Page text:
She entered the room, a sympathetic smile on her face, and hugged me. I sobbed on her shoulder, and she didn’t let go. When I had gotten the tears out of my system, she introduced herself to my parents, greeted Benjamin and Michelle, and listened empathetically while we talked.
The surgeon came with papers for me to sign. When he saw I was with my priest, he left us in peace.
Rev. Susan guided the conversation to a spiritual plane, bringing her perspective to my worst fears — losing a precious part of myself, facing prolonged illness, possibly facing death. She talked about God’s love and the Resurrection of the Flesh and what that means for those of us who’ve lost parts our bodies in this life.
“Jesus holds these precious parts of us in trust until we are resurrected. We’re reunited not only with our loved ones, but also with parts of our bodies that we lost,” she said, her hands curving into cups. “If you can imagine Jesus holding this precious part of you... ”
And we all burst into laughter. Jesus holding my boobs?
It felt so wonderful to laugh, so much of the tension I’d been carrying dissipating in shrieks and howls.
The surgeon opened the door, perhaps wondering if we’d all gone insane, and came in to listen.
Rev. Susan finished the point she’d been trying to make, then she invited my surgeon to join hands with us in prayer. Her prayer was beautiful, helping to fill me with the sense of peace I’d needed all morning. She anointed my forehead with oil and blessed me, and then stepped aside so that the surgeon could go over the consent forms with me.
The anesthesiologist, a woman from Australia, was right behind him. She asked some medical questions, had me sign some papers, and then told me to tell everyone goodbye. “Once I give you the sedative, you won’t remember anything, so it’s better if you say goodbye now.”
I hugged Rev. Susan, my father, my mother, Benjamin and my sister, each one of them finding different words to offer me reassurance, my mother and sister with tears in their eyes.
Then the nurse injected a powerful sedative into my IV and ...
I do remember being wheeled from the room and into the operating room.
“Can I please wear lipstick during the surgery?” I asked the anesthesiologist.
I have no idea why this was suddenly important to me.
“I don’t see why not,” she answered.
She reached into my bag of belongings, fished a tube of lipstick from my purse, and helped me put it on. “Is that good?”
“Yes,” I said. “Thank you.”
And then she put the mask on my face, and I was out.
She could teach that radiology tech a thing or two. Just a little touch of kindness here and there can help a patient feel like a person.
In the recovery room
As I slowly regained consciousness a couple of hours later, I felt a stabbing pain in my sides and pain across my chest. I heard voices — a couple of nurses — talking about the dose of medication a patient needed to receive. They were trying to do the math.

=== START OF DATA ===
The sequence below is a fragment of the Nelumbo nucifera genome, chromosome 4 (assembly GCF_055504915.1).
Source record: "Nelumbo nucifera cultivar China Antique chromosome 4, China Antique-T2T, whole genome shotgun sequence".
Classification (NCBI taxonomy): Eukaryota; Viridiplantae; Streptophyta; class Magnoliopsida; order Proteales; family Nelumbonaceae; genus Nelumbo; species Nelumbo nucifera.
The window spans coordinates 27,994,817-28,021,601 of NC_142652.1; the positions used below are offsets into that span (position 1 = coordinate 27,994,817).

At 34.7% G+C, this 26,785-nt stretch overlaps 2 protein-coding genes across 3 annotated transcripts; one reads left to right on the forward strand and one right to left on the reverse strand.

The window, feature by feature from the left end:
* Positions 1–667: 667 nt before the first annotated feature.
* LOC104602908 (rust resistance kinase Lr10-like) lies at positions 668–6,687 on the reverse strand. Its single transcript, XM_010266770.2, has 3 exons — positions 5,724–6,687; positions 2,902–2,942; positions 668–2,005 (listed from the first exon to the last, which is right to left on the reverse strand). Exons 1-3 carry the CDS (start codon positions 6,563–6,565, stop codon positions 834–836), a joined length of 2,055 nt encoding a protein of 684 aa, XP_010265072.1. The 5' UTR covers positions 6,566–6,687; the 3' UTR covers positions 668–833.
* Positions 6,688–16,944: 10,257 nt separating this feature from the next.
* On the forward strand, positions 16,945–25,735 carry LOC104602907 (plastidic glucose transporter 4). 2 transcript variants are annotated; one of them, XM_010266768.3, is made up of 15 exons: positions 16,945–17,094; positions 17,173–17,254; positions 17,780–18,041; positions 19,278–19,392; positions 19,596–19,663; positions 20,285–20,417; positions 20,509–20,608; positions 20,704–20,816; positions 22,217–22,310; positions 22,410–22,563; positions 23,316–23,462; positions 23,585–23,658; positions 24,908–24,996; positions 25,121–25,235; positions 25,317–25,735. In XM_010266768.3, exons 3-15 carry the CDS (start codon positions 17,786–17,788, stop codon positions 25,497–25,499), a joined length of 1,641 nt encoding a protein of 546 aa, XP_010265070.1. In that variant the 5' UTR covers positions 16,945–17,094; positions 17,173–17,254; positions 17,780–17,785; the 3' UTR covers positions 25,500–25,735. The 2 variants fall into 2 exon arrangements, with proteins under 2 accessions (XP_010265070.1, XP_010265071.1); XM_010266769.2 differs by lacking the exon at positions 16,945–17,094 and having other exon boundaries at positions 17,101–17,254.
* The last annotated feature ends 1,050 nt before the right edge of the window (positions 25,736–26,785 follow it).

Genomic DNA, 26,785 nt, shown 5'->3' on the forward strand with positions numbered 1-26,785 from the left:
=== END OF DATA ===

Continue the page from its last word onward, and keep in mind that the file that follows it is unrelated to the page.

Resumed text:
I can’t do math to save my life — unless I’m semi-conscious and on morphine apparently. I saw the numbers behind my closed eyelids and spoke the answer out loud.
The voices stopped.
“She’s right,” said one.
“You must be a math whiz,” said the other.
Me? Hahaha! A math whiz? I barely survived college algebra. I have math phobia. I hate math.
I drifted in and out for a while. I told someone I was in pain and asked over and over again whether they’d found cancer in my sentinel nodes.
At first nurse’s voices and then my surgeon’s voice told me that the surgery had gone well and that they’d found no cancer in my lymph nodes.
I cannot tell you the relief I felt when that news finally sank in.
The pain was bad. The surgeon gave orders for more pain medication — morphine. And then he stood there beside my bed, one hand holding my right hand, the other pressed against my right forearm.
“Everything’s okay,” he said in a reassuring voice. “You’re going to be okay.”
I don’t know how long he stood there, but it seemed like a long time. Maybe it was the anesthesia or the morphine or both, but I felt a kind of peace come over me. And in my mind, he became Jesus, standing beside me, comforting me, reassuring me that all was going to be well.
The worst behind me
“Are all of these people your family?” one of the nurses asked. “I hear you have a lot of visitors waiting for you.”
They were there — my parents, my sister, both sons, my brother Robert. They were all there except for my youngest brother and my sister-in-law and the kids. I felt so lucky and happy to be able to share the good news with them. The surgery was behind me, and now all I needed to do was rest.
I could feel pressure bandages across my chest, and I truly did feel like I’d been stabbed in the sides, the pain the result of incisions made to accommodate three drains.
I wasn’t certain how I was going to be able to face my new body, but given that I could barely open my eyes, I opted not to worry about that yet. I was just grateful to be free of cancer and to have so many of my greatest fears behind me.
Part II coming soon.